posted by youngergirl44 at 6:13 AM on August 24, 2012


I think he handled the bombshell badly. You were both in this open and vulnerable place with each other, sharing and open and loving, and part of what makes it less scary to make yourself vulnerable that way is the knowledge that your partner is diving in with you. But the way he brought this up said "I'm not making myself as vulnerable as you are" and so now you don't know if he's accompanying you on the journey any more. Part of the shock to your system is that the two of you had been moving in one direction: more openness. What he said put the brakes on that. So now you're protecting yourself.

Unlike others, I don't think its quite time to move on though. Putting myself in his shoes, before he was scared...scared that your drinking posed a serious threat to this wonderful and precious relationship that was making him so happy. He reacted to that fear by protecting himself. Now that you've stopped drinking? I'd venture to say he is utterly grateful to you, and even more in love with you for the steps you've taken and for hearing his fears (I understand that you did this for yourself first, but it still demonstrates a commitment to him and your individual and coupled future that is powerful). The steps you took were a complete affirmation for him that opening himself up to you is the right choice. So he has nothing to be afraid of anymore. I take him at his word that he's fully committed and open to you, but I still completely understand that the way he approached it has left you scared.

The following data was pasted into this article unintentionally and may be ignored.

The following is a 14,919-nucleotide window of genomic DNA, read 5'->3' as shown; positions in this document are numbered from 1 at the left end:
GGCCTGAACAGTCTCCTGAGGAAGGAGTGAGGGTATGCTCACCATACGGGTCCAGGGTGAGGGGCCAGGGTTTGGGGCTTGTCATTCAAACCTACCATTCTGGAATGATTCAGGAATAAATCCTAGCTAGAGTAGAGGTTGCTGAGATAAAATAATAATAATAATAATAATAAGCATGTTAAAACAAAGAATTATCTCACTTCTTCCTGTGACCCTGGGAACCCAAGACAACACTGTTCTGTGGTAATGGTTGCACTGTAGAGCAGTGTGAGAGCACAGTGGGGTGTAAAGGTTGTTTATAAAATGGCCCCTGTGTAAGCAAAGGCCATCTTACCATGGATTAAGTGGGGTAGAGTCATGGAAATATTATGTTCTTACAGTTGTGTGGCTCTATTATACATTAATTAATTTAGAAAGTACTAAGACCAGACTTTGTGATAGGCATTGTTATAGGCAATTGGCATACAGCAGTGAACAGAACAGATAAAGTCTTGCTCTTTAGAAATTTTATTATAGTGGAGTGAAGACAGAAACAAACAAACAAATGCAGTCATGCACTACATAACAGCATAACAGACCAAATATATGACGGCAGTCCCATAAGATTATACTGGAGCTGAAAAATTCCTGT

One other thing to consider: ask yourself if the drinking was perhaps masking insecurities you have about the relationship, or your fear of how vulnerable you are in it? It's a perfectly normal thing to be scared while you're diving in...maybe the binging was helping you quiet those fears while you took the plunge? And now that you don't have it to mask the fears, you're having to confront them. I have no evidence that this is the case, just something for you to consider.